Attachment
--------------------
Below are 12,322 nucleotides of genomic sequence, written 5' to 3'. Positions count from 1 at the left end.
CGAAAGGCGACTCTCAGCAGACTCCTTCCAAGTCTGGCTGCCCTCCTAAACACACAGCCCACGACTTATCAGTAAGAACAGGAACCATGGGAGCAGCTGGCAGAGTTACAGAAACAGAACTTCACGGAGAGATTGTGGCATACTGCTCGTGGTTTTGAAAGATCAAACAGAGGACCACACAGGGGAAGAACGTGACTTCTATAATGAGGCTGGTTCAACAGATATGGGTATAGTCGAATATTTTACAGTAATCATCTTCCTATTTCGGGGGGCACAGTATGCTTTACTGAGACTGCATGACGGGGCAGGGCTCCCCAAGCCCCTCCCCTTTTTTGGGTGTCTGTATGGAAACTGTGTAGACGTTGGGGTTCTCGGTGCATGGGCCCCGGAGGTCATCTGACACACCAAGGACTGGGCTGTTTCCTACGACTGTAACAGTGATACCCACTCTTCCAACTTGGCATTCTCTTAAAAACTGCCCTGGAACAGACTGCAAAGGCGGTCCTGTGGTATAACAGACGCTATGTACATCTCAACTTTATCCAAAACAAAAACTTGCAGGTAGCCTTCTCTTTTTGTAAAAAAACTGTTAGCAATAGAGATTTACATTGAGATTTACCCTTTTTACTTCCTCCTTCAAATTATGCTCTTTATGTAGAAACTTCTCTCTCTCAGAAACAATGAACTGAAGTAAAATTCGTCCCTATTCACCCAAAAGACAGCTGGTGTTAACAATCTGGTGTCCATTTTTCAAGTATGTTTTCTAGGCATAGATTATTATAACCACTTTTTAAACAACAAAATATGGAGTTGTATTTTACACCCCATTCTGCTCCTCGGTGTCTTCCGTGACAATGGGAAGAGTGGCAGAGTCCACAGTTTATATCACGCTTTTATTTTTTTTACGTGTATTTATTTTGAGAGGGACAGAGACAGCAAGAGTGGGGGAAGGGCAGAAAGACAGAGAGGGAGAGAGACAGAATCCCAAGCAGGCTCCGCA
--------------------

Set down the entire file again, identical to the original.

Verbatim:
Below are 12,322 nucleotides of genomic sequence, written 5' to 3'. Positions count from 1 at the left end.
CGAAAGGCGACTCTCAGCAGACTCCTTCCAAGTCTGGCTGCCCTCCTAAACACACAGCCCACGACTTATCAGTAAGAACAGGAACCATGGGAGCAGCTGGCAGAGTTACAGAAACAGAACTTCACGGAGAGATTGTGGCATACTGCTCGTGGTTTTGAAAGATCAAACAGAGGACCACACAGGGGAAGAACGTGACTTCTATAATGAGGCTGGTTCAACAGATATGGGTATAGTCGAATATTTTACAGTAATCATCTTCCTATTTCGGGGGGCACAGTATGCTTTACTGAGACTGCATGACGGGGCAGGGCTCCCCAAGCCCCTCCCCTTTTTTGGGTGTCTGTATGGAAACTGTGTAGACGTTGGGGTTCTCGGTGCATGGGCCCCGGAGGTCATCTGACACACCAAGGACTGGGCTGTTTCCTACGACTGTAACAGTGATACCCACTCTTCCAACTTGGCATTCTCTTAAAAACTGCCCTGGAACAGACTGCAAAGGCGGTCCTGTGGTATAACAGACGCTATGTACATCTCAACTTTATCCAAAACAAAAACTTGCAGGTAGCCTTCTCTTTTTGTAAAAAAACTGTTAGCAATAGAGATTTACATTGAGATTTACCCTTTTTACTTCCTCCTTCAAATTATGCTCTTTATGTAGAAACTTCTCTCTCTCAGAAACAATGAACTGAAGTAAAATTCGTCCCTATTCACCCAAAAGACAGCTGGTGTTAACAATCTGGTGTCCATTTTTCAAGTATGTTTTCTAGGCATAGATTATTATAACCACTTTTTAAACAACAAAATATGGAGTTGTATTTTACACCCCATTCTGCTCCTCGGTGTCTTCCGTGACAATGGGAAGAGTGGCAGAGTCCACAGTTTATATCACGCTTTTATTTTTTTTACGTGTATTTATTTTGAGAGGGACAGAGACAGCAAGAGTGGGGGAAGGGCAGAAAGACAGAGAGGGAGAGAGACAGAATCCCAAGCAGGCTCCGCA